Mexico City considers ban on bullfighting
Apr 24, 2012 by AlJazeeraEnglish
Mexico is considered the second most important centre for bullfighting in the world, with a tradition that dates back more than 500 years to when Spain first colonised the country.
Many people feel passionately about the sport, saying it is part of their culture of heritage.
But with about 9,000 bulls being killed in the country each year, many others have questioned whether bullfighting should continue.
Now, authorities in the capital, Mexico City, are considering implementing a law to ban it.
read what BYE-BYE BULLFIGHTING says about it:
Biased video about possible bullfighting ban in Mexico City
Will the “bastion” fall? asks Al Jazeera in a recently broadcast piece about bullfighting and a proposed ban in Mexico City. Apart from assessing the actual chances of a ban I was interested to find out if the report was balanced.
So what’s new? Nothing really. Rachel Levin does mention that some people now have their doubts as to whether bullfighting is such a good idea, given that 9,000 bulls are killed every year. She also shows some pictures of an anti-bullfighting demonstration, but it soon transpires that this is yet another imbalanced piece of broadcasting about the cruel blood sport.
The mere facts mentioned in the video support pro bullfighting arguments. If someone without any prior knowledge of bullfighting hears that ‘there are 225 bull rings and over 20 bullfighting schools in the country where students as young as five train to become a matador’ he or she would most probably think that bullfighting is indeed a tradition and part of the Mexican culture and therefore cannot be banned, This is of course as wrong for Mexico as it is for Spain.There is everything you need for a good story, and a familar one. You get a brave local politican who wants to impose a ban: “We cannot allow bloody traditions like bullfighting to be part of our culture” (City Congresswoman Aleida Alavez Ruiz). Then there is the activist who says matadors are allowed to treat the bulls as they please.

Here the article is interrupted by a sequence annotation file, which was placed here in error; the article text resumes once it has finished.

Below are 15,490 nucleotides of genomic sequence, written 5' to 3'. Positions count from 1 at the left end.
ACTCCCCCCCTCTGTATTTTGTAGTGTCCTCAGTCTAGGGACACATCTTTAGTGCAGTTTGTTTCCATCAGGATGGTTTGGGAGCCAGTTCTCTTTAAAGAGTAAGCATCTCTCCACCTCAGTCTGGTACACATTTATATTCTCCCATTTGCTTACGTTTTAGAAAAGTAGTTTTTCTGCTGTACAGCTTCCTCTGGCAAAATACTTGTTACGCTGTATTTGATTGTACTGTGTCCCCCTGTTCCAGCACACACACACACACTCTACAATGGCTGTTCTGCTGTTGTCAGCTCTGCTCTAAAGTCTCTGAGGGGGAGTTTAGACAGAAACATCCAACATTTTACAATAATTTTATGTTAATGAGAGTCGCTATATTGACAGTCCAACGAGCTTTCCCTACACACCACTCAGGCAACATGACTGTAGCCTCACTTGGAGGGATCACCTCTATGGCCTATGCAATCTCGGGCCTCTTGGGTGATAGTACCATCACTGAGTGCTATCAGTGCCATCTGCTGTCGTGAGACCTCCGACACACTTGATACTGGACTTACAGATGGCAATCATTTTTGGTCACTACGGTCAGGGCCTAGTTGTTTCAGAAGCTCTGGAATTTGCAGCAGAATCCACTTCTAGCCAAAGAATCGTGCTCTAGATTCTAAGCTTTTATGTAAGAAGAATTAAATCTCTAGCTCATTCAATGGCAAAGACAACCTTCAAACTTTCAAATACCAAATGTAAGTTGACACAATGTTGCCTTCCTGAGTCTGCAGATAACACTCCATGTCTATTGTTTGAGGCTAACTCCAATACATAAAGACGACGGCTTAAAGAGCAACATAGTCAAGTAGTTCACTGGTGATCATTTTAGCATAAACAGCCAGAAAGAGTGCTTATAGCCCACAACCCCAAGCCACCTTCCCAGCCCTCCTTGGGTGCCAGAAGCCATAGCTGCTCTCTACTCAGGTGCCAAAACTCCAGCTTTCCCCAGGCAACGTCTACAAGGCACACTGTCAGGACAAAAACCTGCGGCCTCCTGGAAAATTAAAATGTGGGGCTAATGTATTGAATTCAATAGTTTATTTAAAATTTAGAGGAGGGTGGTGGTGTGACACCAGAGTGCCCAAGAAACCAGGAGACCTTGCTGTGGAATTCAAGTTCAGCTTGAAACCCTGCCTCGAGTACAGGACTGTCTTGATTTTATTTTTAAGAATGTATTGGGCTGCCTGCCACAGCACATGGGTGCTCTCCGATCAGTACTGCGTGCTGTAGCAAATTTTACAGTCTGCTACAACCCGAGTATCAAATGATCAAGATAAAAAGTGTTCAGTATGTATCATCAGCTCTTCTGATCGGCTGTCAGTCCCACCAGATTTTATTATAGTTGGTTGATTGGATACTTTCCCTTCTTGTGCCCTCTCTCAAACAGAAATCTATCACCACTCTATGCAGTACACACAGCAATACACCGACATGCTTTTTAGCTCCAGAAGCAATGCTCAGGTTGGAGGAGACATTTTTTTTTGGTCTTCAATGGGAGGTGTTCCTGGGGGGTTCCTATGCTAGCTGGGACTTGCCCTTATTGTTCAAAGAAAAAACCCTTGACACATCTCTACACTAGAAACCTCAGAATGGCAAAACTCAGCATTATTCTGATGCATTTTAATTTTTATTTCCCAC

You then get a strong indicator of where the report is heading. An active matador ensuring the viewer that bullfighting is part of the Mexican culture (ie has to stay no matter what), a young female trainee saying that it would ‘kill her dream’ if she wasn’t allowed to fight and last not least the matador trainer pointing to the “fact” that a ban would be bad for the (local) economy: “It generates a lot of money for a lot of people” (Matador Jose Fernandez).
We have all heard these arguments before and yes of course, jobs would be lost if bullfighting was banned, but on the other hand tourists might then come to the city exactly for that reason. Furthermore, arenas can be transformed into arts centres or shopping malls generating even more jobs and revenue. Barcelona is a perfect example for this development.
Back to the report, at least we heard that other South American countries, such as Chile and Argentina, are one step ahead and outlawed bullfighting on a national level long ago.
But, sadly, the Al Jazeera video is yet another report which focuses on the aficionados’ side of the story. It also emphasises the apparent disadvantages of a ban for a group of people rather than the advantages for animal welfare and society as a whole.
Source: BYE-BYE BULLFIGHTING